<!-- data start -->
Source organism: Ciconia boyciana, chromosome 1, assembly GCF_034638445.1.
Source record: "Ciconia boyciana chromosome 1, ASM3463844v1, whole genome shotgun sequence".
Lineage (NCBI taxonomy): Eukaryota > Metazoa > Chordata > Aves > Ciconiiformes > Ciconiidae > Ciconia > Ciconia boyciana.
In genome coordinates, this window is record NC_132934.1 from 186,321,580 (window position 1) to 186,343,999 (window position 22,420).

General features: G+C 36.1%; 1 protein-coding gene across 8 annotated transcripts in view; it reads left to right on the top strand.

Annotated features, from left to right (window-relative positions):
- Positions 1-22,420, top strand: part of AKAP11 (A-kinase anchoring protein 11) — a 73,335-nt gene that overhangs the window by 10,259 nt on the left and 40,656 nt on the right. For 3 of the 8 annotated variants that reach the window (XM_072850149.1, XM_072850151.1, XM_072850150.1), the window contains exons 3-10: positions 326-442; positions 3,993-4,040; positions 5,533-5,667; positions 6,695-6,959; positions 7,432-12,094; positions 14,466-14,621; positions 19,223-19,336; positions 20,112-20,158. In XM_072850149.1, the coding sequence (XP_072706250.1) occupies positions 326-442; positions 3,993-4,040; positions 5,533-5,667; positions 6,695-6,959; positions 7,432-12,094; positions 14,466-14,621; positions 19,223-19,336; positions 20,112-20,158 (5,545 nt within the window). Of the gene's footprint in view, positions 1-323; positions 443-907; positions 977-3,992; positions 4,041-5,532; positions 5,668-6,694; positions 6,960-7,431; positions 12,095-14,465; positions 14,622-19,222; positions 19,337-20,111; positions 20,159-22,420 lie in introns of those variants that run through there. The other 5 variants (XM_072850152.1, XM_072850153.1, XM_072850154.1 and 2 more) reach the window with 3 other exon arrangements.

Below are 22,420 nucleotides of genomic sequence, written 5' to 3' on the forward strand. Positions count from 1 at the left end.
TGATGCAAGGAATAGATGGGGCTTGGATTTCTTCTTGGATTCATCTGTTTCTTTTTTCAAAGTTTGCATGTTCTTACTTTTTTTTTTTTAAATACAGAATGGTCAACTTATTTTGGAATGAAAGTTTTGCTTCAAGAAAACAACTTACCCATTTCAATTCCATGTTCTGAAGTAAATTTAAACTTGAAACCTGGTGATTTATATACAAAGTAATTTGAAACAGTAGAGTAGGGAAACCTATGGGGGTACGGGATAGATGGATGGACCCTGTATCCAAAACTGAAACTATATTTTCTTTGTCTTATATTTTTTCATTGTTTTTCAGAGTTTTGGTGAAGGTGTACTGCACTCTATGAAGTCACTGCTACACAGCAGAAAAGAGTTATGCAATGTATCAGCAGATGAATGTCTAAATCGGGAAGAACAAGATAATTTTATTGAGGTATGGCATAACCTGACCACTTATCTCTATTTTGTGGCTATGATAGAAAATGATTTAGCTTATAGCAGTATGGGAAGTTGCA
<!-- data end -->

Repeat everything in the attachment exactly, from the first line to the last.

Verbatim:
Source organism: Ciconia boyciana, chromosome 1, assembly GCF_034638445.1.
Source record: "Ciconia boyciana chromosome 1, ASM3463844v1, whole genome shotgun sequence".
Lineage (NCBI taxonomy): Eukaryota > Metazoa > Chordata > Aves > Ciconiiformes > Ciconiidae > Ciconia > Ciconia boyciana.
In genome coordinates, this window is record NC_132934.1 from 186,321,580 (window position 1) to 186,343,999 (window position 22,420).

General features: G+C 36.1%; 1 protein-coding gene across 8 annotated transcripts in view; it reads left to right on the top strand.

Annotated features, from left to right (window-relative positions):
- Positions 1-22,420, top strand: part of AKAP11 (A-kinase anchoring protein 11) — a 73,335-nt gene that overhangs the window by 10,259 nt on the left and 40,656 nt on the right. For 3 of the 8 annotated variants that reach the window (XM_072850149.1, XM_072850151.1, XM_072850150.1), the window contains exons 3-10: positions 326-442; positions 3,993-4,040; positions 5,533-5,667; positions 6,695-6,959; positions 7,432-12,094; positions 14,466-14,621; positions 19,223-19,336; positions 20,112-20,158. In XM_072850149.1, the coding sequence (XP_072706250.1) occupies positions 326-442; positions 3,993-4,040; positions 5,533-5,667; positions 6,695-6,959; positions 7,432-12,094; positions 14,466-14,621; positions 19,223-19,336; positions 20,112-20,158 (5,545 nt within the window). Of the gene's footprint in view, positions 1-323; positions 443-907; positions 977-3,992; positions 4,041-5,532; positions 5,668-6,694; positions 6,960-7,431; positions 12,095-14,465; positions 14,622-19,222; positions 19,337-20,111; positions 20,159-22,420 lie in introns of those variants that run through there. The other 5 variants (XM_072850152.1, XM_072850153.1, XM_072850154.1 and 2 more) reach the window with 3 other exon arrangements.

Below are 22,420 nucleotides of genomic sequence, written 5' to 3' on the forward strand. Positions count from 1 at the left end.
TGATGCAAGGAATAGATGGGGCTTGGATTTCTTCTTGGATTCATCTGTTTCTTTTTTCAAAGTTTGCATGTTCTTACTTTTTTTTTTTTAAATACAGAATGGTCAACTTATTTTGGAATGAAAGTTTTGCTTCAAGAAAACAACTTACCCATTTCAATTCCATGTTCTGAAGTAAATTTAAACTTGAAACCTGGTGATTTATATACAAAGTAATTTGAAACAGTAGAGTAGGGAAACCTATGGGGGTACGGGATAGATGGATGGACCCTGTATCCAAAACTGAAACTATATTTTCTTTGTCTTATATTTTTTCATTGTTTTTCAGAGTTTTGGTGAAGGTGTACTGCACTCTATGAAGTCACTGCTACACAGCAGAAAAGAGTTATGCAATGTATCAGCAGATGAATGTCTAAATCGGGAAGAACAAGATAATTTTATTGAGGTATGGCATAACCTGACCACTTATCTCTATTTTGTGGCTATGATAGAAAATGATTTAGCTTATAGCAGTATGGGAAGTTGCA